November 16, 2012
Bob Sutton is a renowned Professor of Management Science at the Stanford Engineering School. I recently listened to podcast Sutton did at the Stanford Entrepreneurial Thought Leaders series, in which he was talking about his recent book Good Boss, Bad Boss.
In his talk he outlined, backed by empirical evidence, that when people get into a management position over other people three things happen:
1.)They pay more attention to their own needs.
2.)They pay less attention to others needs.
3.)They start to act as if the rules no longer apply to them.
Based on the above he outlined several areas that will help define a Good Boss as opposed to a Bad Boss. Following are five highlights that jumped out.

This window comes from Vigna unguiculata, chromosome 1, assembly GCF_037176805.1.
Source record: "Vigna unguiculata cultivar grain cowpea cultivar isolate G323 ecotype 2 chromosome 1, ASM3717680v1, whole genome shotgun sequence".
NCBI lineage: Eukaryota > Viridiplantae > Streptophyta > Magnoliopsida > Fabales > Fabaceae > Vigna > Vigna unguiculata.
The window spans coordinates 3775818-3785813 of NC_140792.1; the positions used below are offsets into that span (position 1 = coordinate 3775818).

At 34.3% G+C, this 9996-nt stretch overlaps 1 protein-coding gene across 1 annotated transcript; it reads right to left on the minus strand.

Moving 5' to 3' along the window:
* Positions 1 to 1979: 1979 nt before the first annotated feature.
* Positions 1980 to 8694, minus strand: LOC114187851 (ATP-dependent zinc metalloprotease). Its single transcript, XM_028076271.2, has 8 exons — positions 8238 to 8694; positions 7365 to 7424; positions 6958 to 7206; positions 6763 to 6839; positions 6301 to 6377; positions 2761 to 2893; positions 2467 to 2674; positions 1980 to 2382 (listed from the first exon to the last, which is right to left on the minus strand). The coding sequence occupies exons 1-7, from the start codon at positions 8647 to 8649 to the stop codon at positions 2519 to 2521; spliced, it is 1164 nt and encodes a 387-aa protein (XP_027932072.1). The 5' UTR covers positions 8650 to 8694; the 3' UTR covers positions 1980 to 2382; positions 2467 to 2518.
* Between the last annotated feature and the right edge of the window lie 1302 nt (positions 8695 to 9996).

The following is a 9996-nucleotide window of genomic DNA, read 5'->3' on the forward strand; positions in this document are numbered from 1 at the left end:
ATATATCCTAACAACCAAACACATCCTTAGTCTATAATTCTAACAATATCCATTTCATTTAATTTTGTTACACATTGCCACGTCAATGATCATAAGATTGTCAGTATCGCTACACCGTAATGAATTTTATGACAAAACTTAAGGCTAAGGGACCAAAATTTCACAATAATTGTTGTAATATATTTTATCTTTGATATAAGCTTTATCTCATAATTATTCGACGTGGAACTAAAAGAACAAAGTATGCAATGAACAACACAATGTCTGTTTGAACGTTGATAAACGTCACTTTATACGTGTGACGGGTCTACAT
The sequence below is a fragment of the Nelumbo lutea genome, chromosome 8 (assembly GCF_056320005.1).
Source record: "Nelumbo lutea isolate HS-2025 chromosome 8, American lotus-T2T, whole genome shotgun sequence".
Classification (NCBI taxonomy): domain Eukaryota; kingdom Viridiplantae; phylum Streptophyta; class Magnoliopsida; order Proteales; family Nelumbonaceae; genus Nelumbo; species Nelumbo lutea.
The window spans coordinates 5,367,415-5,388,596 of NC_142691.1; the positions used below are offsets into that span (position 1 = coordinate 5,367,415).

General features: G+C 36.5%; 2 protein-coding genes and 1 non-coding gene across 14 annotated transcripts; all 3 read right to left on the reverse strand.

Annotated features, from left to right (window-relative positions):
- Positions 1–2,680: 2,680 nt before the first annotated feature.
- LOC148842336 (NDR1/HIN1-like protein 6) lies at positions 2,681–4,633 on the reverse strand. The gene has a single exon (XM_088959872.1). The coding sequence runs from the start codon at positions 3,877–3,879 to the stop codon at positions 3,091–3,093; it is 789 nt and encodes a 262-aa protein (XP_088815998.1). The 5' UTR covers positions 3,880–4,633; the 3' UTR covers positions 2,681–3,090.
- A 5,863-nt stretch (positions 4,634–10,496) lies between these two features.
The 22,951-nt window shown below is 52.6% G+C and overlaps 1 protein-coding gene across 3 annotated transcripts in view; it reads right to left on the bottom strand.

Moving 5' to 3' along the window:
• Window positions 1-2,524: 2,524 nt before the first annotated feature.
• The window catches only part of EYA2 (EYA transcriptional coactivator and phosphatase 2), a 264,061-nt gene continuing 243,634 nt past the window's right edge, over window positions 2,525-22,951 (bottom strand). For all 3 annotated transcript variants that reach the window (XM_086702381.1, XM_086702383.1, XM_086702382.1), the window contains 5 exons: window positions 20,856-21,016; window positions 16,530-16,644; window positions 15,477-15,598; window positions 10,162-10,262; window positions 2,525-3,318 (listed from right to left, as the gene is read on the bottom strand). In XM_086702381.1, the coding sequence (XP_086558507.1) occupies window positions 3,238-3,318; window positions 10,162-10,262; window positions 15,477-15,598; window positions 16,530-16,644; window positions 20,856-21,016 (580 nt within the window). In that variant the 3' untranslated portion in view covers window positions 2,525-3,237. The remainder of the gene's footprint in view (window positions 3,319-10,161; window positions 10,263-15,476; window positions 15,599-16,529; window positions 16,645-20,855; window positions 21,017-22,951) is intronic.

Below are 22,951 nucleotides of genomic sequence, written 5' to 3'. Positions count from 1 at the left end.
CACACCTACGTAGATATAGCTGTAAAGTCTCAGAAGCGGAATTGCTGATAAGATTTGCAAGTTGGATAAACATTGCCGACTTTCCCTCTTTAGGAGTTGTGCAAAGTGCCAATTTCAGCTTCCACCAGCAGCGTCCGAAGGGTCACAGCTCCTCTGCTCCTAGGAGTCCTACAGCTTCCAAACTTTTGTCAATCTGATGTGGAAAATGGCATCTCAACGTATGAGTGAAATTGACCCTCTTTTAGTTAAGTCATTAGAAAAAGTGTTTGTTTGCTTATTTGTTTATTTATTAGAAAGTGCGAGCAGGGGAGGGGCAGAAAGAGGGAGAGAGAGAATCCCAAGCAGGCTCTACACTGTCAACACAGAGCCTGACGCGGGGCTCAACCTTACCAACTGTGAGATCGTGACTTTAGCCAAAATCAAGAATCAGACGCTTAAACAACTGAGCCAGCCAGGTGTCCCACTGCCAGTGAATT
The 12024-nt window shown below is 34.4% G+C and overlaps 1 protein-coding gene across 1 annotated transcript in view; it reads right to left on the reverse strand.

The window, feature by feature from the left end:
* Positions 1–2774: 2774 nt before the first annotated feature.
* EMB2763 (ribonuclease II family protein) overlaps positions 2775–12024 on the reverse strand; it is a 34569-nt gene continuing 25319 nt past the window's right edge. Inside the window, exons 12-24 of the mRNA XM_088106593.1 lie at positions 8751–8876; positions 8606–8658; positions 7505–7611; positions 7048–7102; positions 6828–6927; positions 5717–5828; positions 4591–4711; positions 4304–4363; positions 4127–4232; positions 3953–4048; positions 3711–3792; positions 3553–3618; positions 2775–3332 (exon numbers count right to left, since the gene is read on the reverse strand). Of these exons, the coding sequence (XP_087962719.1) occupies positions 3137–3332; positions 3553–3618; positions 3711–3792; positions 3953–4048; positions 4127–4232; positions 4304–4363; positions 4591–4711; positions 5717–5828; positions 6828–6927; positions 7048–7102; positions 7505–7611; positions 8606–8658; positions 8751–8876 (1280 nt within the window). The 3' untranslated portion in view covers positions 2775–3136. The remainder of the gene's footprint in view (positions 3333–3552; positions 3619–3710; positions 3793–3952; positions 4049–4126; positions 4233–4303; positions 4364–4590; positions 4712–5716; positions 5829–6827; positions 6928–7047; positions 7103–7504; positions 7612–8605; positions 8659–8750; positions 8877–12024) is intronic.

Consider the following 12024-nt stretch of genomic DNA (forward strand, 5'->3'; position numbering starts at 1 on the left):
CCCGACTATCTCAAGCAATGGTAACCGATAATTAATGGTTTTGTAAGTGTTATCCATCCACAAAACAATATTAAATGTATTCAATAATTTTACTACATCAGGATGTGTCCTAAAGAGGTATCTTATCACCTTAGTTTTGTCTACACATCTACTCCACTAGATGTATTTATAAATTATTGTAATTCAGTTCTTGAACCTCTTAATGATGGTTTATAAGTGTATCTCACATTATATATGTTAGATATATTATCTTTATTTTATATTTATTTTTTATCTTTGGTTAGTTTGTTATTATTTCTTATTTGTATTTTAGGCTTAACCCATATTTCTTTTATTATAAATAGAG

1.) Being aware is key, Sutton explains this as knowing when to push and when to back off. Good Bosses are defined by their ability to be aware of their impact and blend it in with the energy or momentum of the team.
2.) Attitude of Wisdom; which he characterizes as courage, confidence and humility. Courage to admit to not knowing the answer, confidence to try anyway and the humility to be wrong and correct the course as necessary.
3.) Brainstorm without judgment. This means include others in solutions and when brainstorming, ensure there is no wrong answer, in other words, don't shoot others down.
4.) Small Wins keep the big goal in mind but create and allow for lots of small milestones and wins. This improves engagement and creates momentum.
5.) Protect your people from whomever you have to, in particular your boss or your bosses boss and customers. Your people are your business – do right by them and they will do right by you and your business.
The reason this post is called Top Dog On A Tight Rope was that in Suttonâ€™s talk he explained that this name, at one point, was a consideration for the name of his book as it aptly describes the job of being a Good Boss.